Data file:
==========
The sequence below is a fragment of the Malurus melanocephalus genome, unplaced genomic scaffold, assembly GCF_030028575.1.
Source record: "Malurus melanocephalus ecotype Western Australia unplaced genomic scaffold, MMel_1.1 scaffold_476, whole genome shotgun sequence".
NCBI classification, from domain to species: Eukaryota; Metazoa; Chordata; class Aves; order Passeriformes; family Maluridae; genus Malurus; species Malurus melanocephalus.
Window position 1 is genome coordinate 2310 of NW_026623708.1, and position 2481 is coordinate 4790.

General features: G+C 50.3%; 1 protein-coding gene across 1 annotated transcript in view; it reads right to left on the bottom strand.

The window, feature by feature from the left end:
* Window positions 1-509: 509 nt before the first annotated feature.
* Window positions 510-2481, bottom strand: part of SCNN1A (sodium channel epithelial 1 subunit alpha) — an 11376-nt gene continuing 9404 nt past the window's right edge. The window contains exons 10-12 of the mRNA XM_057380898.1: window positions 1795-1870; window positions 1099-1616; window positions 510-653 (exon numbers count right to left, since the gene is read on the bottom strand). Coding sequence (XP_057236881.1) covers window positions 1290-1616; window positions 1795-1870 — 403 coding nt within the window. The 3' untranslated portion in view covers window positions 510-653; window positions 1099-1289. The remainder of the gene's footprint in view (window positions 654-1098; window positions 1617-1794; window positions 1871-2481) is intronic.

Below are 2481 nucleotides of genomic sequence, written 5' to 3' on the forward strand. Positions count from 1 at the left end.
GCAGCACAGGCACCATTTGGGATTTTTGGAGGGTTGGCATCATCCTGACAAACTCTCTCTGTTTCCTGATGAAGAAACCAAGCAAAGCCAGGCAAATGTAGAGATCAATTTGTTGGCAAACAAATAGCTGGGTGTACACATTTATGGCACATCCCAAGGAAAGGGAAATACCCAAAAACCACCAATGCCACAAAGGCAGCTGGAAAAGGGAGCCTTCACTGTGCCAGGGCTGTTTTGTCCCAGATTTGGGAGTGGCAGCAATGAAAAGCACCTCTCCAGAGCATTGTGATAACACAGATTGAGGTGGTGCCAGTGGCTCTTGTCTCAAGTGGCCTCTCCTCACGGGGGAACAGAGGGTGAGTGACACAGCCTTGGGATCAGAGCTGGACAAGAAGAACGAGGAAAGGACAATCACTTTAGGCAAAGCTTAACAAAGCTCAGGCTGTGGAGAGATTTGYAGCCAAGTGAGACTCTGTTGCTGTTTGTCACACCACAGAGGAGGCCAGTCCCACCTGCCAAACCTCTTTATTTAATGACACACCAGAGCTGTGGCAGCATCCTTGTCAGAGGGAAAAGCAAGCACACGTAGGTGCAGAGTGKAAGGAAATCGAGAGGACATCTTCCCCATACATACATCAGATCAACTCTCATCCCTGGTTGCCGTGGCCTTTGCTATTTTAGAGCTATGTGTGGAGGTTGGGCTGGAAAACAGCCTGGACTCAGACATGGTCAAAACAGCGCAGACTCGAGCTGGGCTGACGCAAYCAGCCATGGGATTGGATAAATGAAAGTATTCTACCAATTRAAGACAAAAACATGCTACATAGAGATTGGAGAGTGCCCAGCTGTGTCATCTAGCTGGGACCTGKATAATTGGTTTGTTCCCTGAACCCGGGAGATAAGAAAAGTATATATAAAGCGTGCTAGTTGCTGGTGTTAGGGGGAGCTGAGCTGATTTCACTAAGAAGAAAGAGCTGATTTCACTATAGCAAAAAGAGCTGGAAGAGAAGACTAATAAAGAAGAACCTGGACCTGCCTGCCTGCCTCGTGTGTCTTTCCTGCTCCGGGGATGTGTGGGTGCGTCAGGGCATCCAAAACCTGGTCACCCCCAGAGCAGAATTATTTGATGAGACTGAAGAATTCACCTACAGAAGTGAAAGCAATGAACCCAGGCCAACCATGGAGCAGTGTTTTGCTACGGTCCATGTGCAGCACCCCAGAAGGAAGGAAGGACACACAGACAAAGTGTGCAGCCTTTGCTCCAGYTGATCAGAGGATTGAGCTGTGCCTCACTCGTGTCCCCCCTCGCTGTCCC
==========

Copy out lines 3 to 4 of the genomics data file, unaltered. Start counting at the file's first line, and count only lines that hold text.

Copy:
NCBI classification, from domain to species: Eukaryota; Metazoa; Chordata; class Aves; order Passeriformes; family Maluridae; genus Malurus; species Malurus melanocephalus.
Window position 1 is genome coordinate 2310 of NW_026623708.1, and position 2481 is coordinate 4790.